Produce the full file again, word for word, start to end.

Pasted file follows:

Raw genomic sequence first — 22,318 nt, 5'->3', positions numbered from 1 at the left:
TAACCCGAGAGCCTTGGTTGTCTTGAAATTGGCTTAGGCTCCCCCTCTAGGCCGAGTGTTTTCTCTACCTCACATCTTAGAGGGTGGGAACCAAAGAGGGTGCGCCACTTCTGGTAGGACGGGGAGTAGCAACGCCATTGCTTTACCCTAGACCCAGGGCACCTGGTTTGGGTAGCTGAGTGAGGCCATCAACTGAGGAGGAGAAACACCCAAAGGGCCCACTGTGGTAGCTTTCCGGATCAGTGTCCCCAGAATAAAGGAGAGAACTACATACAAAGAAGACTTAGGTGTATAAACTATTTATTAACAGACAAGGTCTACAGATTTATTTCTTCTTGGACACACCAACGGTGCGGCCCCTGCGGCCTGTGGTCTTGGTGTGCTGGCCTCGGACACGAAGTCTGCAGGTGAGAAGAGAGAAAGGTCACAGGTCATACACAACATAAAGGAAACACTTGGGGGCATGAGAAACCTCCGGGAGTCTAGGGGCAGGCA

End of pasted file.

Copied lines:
Raw genomic sequence first — 22,318 nt, 5'->3', positions numbered from 1 at the left:
TAACCCGAGAGCCTTGGTTGTCTTGAAATTGGCTTAGGCTCCCCCTCTAGGCCGAGTGTTTTCTCTACCTCACATCTTAGAGGGTGGGAACCAAAGAGGGTGCGCCACTTCTGGTAGGACGGGGAGTAGCAACGCCATTGCTTTACCCTAGACCCAGGGCACCTGGTTTGGGTAGCTGAGTGAGGCCATCAACTGAGGAGGAGAAACACCCAAAGGGCCCACTGTGGTAGCTTTCCGGATCAGTGTCCCCAGAATAAAGGAGAGAACTACATACAAAGAAGACTTAGGTGTATAAACTATTTATTAACAGACAAGGTCTACAGATTTATTTCTTCTTGGACACACCAACGGTGCGGCCCCTGCGGCCTGTGGTCTTGGTGTGCTGGCCTCGGACACGAAGTCTGCAGGTGAGAAGAGAGAAAGGTCACAGGTCATACACAACATAAAGGAAACACTTGGGGGCATGAGAAACCTCCGGGAGTCTAGGGGCAGGCA